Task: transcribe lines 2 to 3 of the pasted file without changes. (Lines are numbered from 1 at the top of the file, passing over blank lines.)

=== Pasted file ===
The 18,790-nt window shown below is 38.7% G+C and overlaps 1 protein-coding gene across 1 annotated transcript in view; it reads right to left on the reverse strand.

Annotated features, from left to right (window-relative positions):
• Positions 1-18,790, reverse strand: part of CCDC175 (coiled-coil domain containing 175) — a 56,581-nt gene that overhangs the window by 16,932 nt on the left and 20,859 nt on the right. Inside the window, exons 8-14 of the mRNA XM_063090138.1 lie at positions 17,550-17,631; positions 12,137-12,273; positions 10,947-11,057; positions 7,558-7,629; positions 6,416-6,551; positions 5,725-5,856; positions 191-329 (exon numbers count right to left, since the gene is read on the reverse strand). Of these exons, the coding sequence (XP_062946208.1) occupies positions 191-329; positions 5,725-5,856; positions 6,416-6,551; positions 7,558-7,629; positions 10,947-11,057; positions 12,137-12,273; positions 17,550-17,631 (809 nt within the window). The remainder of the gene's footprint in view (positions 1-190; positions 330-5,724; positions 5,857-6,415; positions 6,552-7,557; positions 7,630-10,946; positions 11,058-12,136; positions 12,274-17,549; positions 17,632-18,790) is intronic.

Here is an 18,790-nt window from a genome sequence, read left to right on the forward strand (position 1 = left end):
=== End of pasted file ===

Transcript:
Annotated features, from left to right (window-relative positions):
• Positions 1-18,790, reverse strand: part of CCDC175 (coiled-coil domain containing 175) — a 56,581-nt gene that overhangs the window by 16,932 nt on the left and 20,859 nt on the right. Inside the window, exons 8-14 of the mRNA XM_063090138.1 lie at positions 17,550-17,631; positions 12,137-12,273; positions 10,947-11,057; positions 7,558-7,629; positions 6,416-6,551; positions 5,725-5,856; positions 191-329 (exon numbers count right to left, since the gene is read on the reverse strand). Of these exons, the coding sequence (XP_062946208.1) occupies positions 191-329; positions 5,725-5,856; positions 6,416-6,551; positions 7,558-7,629; positions 10,947-11,057; positions 12,137-12,273; positions 17,550-17,631 (809 nt within the window). The remainder of the gene's footprint in view (positions 1-190; positions 330-5,724; positions 5,857-6,415; positions 6,552-7,557; positions 7,630-10,946; positions 11,058-12,136; positions 12,274-17,549; positions 17,632-18,790) is intronic.